Now I’m home, and the week is nearly over. Still dealing with post-vacation inertia? Oh, yes. But I guess I shouldn’t be surprised. We actually did quite a lot in those 48 hours away -- all very much worth it.

6 comments:

Corinne said...

That looks gorgeous!
And that post trip... anxiety almost... is so difficult to beat! Good luck :)

medieval woman said...

That looks like you guys had so much fun - such amazing butterflies!!!

C. Troubadour said...

Corinne -- anxiety and sluggishness, paradoxical but real! Fortunately, the coming weekend is a stay-at-home one.

MW -- the butterflies were pretty cool, probably the top sight in the trip for me :). We picked this up as a future addition to the bedroom we want to turn into a nursery. No concrete plans yet, but it was a baby step, so to speak ...

Sherlock said...

Love the photos and so glad to see the update. Getting back into the routine sucks - the thing I hate the most is dealing with the mail. UGH! Have a good weekend!

Good Enough Woman said...

CT, So glad you had a wonderful trip. And I think it's so cute that you took your !!! sign with you. :)

And I totally know what you mean about the "wall of current reality," esp. post-trip. Usually, we spent most of our summers on the road. This year we stayed home to get house work done, but each day I find myself casting about, trying to make decisions about whether I need to do garden variety cleaning, deep-down organizing, or dissertation writing. As a result, I often feel as if I haven't done much of anything.

P.S. Do I spy an Atlas Moth in your photos?

C. Troubadour said...

Sherlock -- oh, the mail, electronic and otherwise! I think unpacking is the most annoying chore for me.

GEW -- I'm having exactly that experience. Big cleaning jobs or little ones? And yes, that is an Atlas Moth! (I totally thought of you and the kiddies when I was looking through all those pictures, trying to decide which to post.)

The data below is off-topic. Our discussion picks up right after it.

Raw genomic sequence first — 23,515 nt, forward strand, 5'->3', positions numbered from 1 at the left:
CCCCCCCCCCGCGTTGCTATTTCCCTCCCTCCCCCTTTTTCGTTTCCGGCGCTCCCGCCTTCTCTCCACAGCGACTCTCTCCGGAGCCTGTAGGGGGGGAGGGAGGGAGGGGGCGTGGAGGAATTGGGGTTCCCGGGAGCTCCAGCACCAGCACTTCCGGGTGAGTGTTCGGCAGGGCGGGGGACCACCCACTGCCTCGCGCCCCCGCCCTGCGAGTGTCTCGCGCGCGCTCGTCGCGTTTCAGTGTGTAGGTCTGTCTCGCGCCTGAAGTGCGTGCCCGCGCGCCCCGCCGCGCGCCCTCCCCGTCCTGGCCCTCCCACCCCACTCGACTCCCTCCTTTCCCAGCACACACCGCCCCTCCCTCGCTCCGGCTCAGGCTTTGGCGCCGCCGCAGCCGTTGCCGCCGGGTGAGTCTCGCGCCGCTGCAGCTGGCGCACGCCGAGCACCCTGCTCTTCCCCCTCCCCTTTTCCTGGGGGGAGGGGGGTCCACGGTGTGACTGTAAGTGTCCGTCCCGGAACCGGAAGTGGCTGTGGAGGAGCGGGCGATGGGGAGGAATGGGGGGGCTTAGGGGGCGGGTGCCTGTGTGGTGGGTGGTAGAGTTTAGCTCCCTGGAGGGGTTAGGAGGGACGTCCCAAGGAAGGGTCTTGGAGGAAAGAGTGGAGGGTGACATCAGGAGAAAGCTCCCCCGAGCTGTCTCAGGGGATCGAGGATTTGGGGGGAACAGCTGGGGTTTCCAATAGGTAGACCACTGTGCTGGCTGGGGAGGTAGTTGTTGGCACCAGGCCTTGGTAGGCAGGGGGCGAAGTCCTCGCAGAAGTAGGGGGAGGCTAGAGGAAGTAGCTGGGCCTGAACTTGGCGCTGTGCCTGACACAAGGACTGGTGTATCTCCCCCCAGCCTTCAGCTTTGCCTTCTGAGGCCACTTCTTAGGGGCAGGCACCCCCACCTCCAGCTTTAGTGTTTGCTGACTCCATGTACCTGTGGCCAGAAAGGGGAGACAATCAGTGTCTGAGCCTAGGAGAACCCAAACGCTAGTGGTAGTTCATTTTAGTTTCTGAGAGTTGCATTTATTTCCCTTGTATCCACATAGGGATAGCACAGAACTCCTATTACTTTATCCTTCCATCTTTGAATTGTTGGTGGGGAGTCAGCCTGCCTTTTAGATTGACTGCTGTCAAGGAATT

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Friday, July 16, 2010

A return to ordinary

Sometimes after a trip, I welcome that. Home, with its familiar spaces and smells and schedules, can be a relief after living out of a suitcase, not knowing what time the next meal will be.

Then there’s post-trip disorientation. What was the plan for the day after the return? Oh, right -- there wasn’t one. But there’s laundry and mail to sort and groceries to buy and the rhythms of the week to relearn.

Monday was one of those days-after where I couldn’t get my bearings.

Trip photos! Let’s look at those, said one voice.

Deadline coming up for thesis work, said another. You haven’t touched your writing since early last week.

Anniversary !!! -- don’t let that evaporate, a third voice chimed in. Blog already, before the high is too far into the past. Not that you won’t have fond memories of it all, but writing about it won’t be the same.

What are you making for dinner, asked a fourth. Ugh, there’s nothing in the fridge, and D’s going to be home in a little while, and then you’ll have to go to the store, and you’ve done nothing all day.

Shut UP, I wanted to say.

Ultimately, I’m glad I saved the details of the weekend getaway for a separate post -- I think I need the boost to help me through the wall of current reality. (Have I really done nothing but laundry this week? No, but that’s all that really feels like a measurable accomplishment!) So, a virtual escape is in order. To ...


Victoria! Specifically, Butchart Gardens. This was one of our few planned destinations for the trip. To give ourselves maximum exploration time, we left Seattle at noon on Friday and arrived for a mid-evening dinner (after a little bit of driving and two ferry rides). Which allowed us to get to the gardens early Saturday morning.

It was, as you can see, VERY sunny. It was pleasant in the shade with a breeze, but wandering the big open beds left us quite warm.